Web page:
I always used to set DNS servers to the Google's and right after I log in to any network. However recently I found out I wouldn't get access to any site unless I set at my OS configuration to get default DNS server address connected to my campus network.

Is there any reason why a network configuration or network device make it impossible to a connected node to work normally with a custom dns server address? If so, how could I trick it?

  • Try with your ISP DNS as prefered & use as secondary. – satheesh91 Feb 26 '14 at 6:37
  • Yes, I agree, but I want to know what are the technical reasons why I couldn't use any custom dns server address in that network – diegoaguilar Feb 26 '14 at 6:42
  • If u use custom DNS its not resolve your domain name,for eg, check with nslookup command in cmd.if u set DNS as automatically it resolve ur domainame automatically with ur ISP DNS. – satheesh91 Feb 26 '14 at 6:51
  • I understand that, but Why would same custom dns work in my home network and not in the one I had the problem? – diegoaguilar Feb 26 '14 at 6:54

Many organizations restrict direct access to external DNS servers by blocking DNS requests and replies at the firewall (i.e. they block UDP port 53). This is a common security practice to protect you from attacks. One such attack is a DNS spoofing attack, where an attacker will redirect your DNS queries to an "evil" name server. When you browse to www.mybank.com, the evil nameserver will return the address of a fake bank site, where they can fool you into revealing your login credentials.

The organization only allows its DNS server to make external queries, because presumably, it is better protected than your PC.

There is usually no way around the blocked port, and even if there were, its not my practice to subvert security policies. I'd be curious why you find the need to use a different DNS server than the one handed out via DHCP.

  • I'm satisfied about your answer. Reason what I usually go for Google's dns is because the ISP's is actually failing very often. Is going for such dns servers a good practice in your opinion? – diegoaguilar Feb 26 '14 at 7:31

Most organizations don't want DNS traffic leaving the boundary or area of control so they can enforce policy on people within their organization. Local DNS servers have the capability to block certain domains or site classifications.

If so, how could I trick it?

In my organization, the most common trick people use to get around security policy is DNSCrypt, which uses HTTPS for DNS requests; making inspection nearly impossible. I use this technique at home, as well, so my ISP can't block any sites I go to.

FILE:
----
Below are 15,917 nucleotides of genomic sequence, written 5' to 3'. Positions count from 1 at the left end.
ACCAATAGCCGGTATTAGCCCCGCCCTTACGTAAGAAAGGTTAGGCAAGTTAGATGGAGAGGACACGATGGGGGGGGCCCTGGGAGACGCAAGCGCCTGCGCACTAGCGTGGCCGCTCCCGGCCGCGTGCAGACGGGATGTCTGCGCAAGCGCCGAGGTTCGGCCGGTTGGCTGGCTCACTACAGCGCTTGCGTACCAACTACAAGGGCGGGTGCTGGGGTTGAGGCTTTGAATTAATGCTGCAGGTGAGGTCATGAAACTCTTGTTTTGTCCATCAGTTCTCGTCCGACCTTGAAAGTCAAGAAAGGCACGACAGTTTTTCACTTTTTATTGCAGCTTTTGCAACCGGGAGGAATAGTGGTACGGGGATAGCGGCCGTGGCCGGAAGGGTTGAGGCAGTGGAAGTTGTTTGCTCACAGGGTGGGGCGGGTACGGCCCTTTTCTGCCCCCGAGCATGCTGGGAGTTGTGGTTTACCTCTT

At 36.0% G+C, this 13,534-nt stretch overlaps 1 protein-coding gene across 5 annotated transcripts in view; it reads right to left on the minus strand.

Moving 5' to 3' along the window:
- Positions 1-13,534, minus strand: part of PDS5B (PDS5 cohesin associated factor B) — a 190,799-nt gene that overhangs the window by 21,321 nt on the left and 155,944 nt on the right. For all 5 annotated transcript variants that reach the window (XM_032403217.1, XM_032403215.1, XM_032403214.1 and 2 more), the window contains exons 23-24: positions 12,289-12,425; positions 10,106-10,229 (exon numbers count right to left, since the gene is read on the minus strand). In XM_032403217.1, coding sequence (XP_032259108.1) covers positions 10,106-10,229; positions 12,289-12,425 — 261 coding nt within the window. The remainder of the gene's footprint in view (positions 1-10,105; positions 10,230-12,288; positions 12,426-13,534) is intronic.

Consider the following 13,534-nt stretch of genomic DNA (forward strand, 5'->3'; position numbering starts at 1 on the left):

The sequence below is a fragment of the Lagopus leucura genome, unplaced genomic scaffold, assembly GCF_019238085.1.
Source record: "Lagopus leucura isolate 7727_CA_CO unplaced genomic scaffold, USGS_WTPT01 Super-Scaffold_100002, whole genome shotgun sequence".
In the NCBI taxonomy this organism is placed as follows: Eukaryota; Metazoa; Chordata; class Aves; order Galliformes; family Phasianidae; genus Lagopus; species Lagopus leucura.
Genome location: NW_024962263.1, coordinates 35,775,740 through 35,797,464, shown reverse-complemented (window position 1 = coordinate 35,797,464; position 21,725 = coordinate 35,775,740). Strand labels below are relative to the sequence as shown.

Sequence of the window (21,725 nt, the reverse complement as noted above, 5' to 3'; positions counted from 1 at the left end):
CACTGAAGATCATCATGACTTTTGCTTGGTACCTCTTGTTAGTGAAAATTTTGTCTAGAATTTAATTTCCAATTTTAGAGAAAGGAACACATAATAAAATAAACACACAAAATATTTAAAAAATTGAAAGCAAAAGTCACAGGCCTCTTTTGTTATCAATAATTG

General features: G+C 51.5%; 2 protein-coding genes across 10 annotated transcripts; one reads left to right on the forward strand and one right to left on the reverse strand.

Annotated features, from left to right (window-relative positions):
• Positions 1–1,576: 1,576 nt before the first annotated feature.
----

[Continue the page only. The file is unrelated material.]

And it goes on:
Evading corporate policy probably isn't ethical, so I would highly advise against it.


Probably your campus network is filtering that DNS server. Or most probably is filtering any DNS except their ones. You can try this for example by using a tool to directly query a DNS (for example "nslookup -") and try with various DNS servers if it applies to them all.

The reason behind this is a control: by passing over their DNS they can filter out some name resolutions (ie. many countries use DNS filtering for some P2P sites such as TPB or Youtube and don't resolve it or resolve it to some IP they feel like) and of course logging (all the queries can be very easily logged to see what each PC in the campus network is trying to browse). Big brother in action!

If one wants to be less negative then you can see this also as a bandwidth optimization: since using their DNS and if their DNS is efficently doing caching this may prevent many requests going outside from the network.

If the DNS queries (ie. packets to tcp/udp ports 53 and so on) are filtered in your network then there is nothing (easy) you can do with it really.

  • This answer is a good one, and the topic of DNS Interception is becoming increasingly important. There are several methods of doing this that are more complicated in practice, but this answer is solid because it is correct in terms of answering the question the OP asked in the context he asked it, and while there are other means, DNS filtering appears to be what's going on here, as interception would simply re-route the traffic. – George Spiceland Feb 26 '14 at 7:07

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